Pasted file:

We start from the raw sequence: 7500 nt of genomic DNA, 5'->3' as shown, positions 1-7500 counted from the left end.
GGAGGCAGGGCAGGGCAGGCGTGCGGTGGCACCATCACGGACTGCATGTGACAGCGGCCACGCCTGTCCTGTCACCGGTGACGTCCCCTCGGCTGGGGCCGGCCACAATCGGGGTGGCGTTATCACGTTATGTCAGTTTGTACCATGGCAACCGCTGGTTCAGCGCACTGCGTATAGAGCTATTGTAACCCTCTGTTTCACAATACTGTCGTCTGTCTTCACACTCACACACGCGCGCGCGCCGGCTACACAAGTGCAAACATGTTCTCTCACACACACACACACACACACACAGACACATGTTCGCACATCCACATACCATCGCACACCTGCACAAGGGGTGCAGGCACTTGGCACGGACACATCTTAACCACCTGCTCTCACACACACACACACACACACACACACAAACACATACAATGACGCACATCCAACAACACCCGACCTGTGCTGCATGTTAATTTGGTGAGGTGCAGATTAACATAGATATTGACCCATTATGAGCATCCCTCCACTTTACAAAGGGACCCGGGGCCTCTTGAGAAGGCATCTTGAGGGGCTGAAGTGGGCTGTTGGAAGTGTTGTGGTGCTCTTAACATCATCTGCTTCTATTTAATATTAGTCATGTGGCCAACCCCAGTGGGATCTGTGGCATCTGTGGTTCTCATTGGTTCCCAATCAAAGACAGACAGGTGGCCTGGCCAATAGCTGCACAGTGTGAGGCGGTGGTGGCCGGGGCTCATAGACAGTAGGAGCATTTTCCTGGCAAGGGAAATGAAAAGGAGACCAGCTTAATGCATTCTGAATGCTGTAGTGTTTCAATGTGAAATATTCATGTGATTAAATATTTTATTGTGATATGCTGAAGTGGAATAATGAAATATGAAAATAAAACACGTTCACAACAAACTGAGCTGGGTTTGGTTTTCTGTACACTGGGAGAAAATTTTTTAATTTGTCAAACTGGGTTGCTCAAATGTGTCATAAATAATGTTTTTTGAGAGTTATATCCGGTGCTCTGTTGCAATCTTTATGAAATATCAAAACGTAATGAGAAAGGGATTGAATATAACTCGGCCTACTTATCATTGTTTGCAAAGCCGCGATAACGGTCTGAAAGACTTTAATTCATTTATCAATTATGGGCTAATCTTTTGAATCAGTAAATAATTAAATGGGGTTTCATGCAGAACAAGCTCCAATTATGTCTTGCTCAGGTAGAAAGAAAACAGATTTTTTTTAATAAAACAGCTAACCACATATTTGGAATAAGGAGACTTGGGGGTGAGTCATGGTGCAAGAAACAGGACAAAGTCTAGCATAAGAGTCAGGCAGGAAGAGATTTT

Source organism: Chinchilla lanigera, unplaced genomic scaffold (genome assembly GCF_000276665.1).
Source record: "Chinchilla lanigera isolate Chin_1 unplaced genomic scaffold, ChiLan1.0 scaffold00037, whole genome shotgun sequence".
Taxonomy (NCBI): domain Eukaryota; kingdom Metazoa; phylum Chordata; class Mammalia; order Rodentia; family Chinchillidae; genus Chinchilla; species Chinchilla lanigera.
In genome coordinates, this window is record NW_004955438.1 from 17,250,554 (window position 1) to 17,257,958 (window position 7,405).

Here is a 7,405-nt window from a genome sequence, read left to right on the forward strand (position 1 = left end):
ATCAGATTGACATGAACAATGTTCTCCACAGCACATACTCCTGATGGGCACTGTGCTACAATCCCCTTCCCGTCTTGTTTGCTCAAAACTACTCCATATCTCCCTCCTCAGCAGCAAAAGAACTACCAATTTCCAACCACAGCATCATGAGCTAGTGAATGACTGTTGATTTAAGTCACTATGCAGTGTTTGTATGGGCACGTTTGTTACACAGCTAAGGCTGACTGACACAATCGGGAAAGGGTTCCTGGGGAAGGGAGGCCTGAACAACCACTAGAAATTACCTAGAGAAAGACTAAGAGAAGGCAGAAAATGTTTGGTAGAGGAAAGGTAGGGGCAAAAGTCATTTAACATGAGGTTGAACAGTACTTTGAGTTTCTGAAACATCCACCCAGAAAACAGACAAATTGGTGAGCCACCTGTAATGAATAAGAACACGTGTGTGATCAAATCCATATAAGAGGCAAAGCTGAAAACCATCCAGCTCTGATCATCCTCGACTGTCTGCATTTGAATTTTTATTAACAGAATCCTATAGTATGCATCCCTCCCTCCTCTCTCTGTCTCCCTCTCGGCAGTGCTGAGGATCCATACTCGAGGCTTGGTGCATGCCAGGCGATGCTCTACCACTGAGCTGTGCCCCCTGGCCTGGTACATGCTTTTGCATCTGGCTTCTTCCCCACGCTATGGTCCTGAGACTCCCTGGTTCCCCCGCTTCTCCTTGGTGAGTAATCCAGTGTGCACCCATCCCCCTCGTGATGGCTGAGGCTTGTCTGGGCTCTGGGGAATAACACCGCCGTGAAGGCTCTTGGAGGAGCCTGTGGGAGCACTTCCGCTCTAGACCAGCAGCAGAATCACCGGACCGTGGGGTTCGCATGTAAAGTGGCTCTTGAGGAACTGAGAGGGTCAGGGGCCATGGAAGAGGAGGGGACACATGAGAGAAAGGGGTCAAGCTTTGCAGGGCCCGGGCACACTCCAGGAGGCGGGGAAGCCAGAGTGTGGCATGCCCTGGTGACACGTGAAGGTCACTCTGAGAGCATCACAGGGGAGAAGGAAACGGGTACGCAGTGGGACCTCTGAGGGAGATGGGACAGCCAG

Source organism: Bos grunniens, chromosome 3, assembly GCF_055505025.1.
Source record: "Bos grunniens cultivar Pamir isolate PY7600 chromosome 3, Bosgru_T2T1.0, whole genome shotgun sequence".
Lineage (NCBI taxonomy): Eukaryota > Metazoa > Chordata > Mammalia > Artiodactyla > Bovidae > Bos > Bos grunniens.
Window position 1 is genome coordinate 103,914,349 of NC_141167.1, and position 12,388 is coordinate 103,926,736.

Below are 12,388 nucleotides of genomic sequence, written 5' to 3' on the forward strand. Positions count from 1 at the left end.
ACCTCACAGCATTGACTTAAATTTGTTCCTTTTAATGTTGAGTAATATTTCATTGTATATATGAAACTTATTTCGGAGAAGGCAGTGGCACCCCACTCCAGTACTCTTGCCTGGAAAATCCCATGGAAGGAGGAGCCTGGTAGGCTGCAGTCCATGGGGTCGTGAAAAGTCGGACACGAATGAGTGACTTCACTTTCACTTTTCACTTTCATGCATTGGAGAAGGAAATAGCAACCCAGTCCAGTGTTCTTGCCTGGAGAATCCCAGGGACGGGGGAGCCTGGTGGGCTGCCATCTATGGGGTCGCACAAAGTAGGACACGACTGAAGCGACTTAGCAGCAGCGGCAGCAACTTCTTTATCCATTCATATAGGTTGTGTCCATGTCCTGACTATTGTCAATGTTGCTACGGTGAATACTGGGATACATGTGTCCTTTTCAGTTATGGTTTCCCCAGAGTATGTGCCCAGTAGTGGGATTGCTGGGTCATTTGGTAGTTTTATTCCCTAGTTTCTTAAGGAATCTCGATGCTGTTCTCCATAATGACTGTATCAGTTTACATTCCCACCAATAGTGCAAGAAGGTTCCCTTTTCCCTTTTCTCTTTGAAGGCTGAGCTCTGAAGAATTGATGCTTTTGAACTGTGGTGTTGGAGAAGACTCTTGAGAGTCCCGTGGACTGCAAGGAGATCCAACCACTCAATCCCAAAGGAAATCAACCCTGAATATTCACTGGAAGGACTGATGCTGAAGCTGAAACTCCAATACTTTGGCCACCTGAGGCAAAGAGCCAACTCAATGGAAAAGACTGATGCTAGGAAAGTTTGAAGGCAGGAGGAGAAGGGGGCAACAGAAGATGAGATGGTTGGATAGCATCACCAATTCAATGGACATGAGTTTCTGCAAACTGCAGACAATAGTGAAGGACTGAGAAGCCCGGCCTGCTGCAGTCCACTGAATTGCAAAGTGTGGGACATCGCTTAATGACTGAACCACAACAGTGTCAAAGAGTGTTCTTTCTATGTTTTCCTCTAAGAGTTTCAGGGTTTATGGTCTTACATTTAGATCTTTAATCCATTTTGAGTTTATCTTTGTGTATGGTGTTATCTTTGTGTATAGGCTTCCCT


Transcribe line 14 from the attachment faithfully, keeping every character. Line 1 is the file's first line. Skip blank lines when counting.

ACCTCACAGCATTGACTTAAATTTGTTCCTTTTAATGTTGAGTAATATTTCATTGTATATATGAAACTTATTTCGGAGAAGGCAGTGGCACCCCACTCCAGTACTCTTGCCTGGAAAATCCCATGGAAGGAGGAGCCTGGTAGGCTGCAGTCCATGGGGTCGTGAAAAGTCGGACACGAATGAGTGACTTCACTTTCACTTTTCACTTTCATGCATTGGAGAAGGAAATAGCAACCCAGTCCAGTGTTCTTGCCTGGAGAATCCCAGGGACGGGGGAGCCTGGTGGGCTGCCATCTATGGGGTCGCACAAAGTAGGACACGACTGAAGCGACTTAGCAGCAGCGGCAGCAACTTCTTTATCCATTCATATAGGTTGTGTCCATGTCCTGACTATTGTCAATGTTGCTACGGTGAATACTGGGATACATGTGTCCTTTTCAGTTATGGTTTCCCCAGAGTATGTGCCCAGTAGTGGGATTGCTGGGTCATTTGGTAGTTTTATTCCCTAGTTTCTTAAGGAATCTCGATGCTGTTCTCCATAATGACTGTATCAGTTTACATTCCCACCAATAGTGCAAGAAGGTTCCCTTTTCCCTTTTCTCTTTGAAGGCTGAGCTCTGAAGAATTGATGCTTTTGAACTGTGGTGTTGGAGAAGACTCTTGAGAGTCCCGTGGACTGCAAGGAGATCCAACCACTCAATCCCAAAGGAAATCAACCCTGAATATTCACTGGAAGGACTGATGCTGAAGCTGAAACTCCAATACTTTGGCCACCTGAGGCAAAGAGCCAACTCAATGGAAAAGACTGATGCTAGGAAAGTTTGAAGGCAGGAGGAGAAGGGGGCAACAGAAGATGAGATGGTTGGATAGCATCACCAATTCAATGGACATGAGTTTCTGCAAACTGCAGACAATAGTGAAGGACTGAGAAGCCCGGCCTGCTGCAGTCCACTGAATTGCAAAGTGTGGGACATCGCTTAATGACTGAACCACAACAGTGTCAAAGAGTGTTCTTTCTATGTTTTCCTCTAAGAGTTTCAGGGTTTATGGTCTTACATTTAGATCTTTAATCCATTTTGAGTTTATCTTTGTGTATGGTGTTATCTTTGTGTATAGGCTTCCCT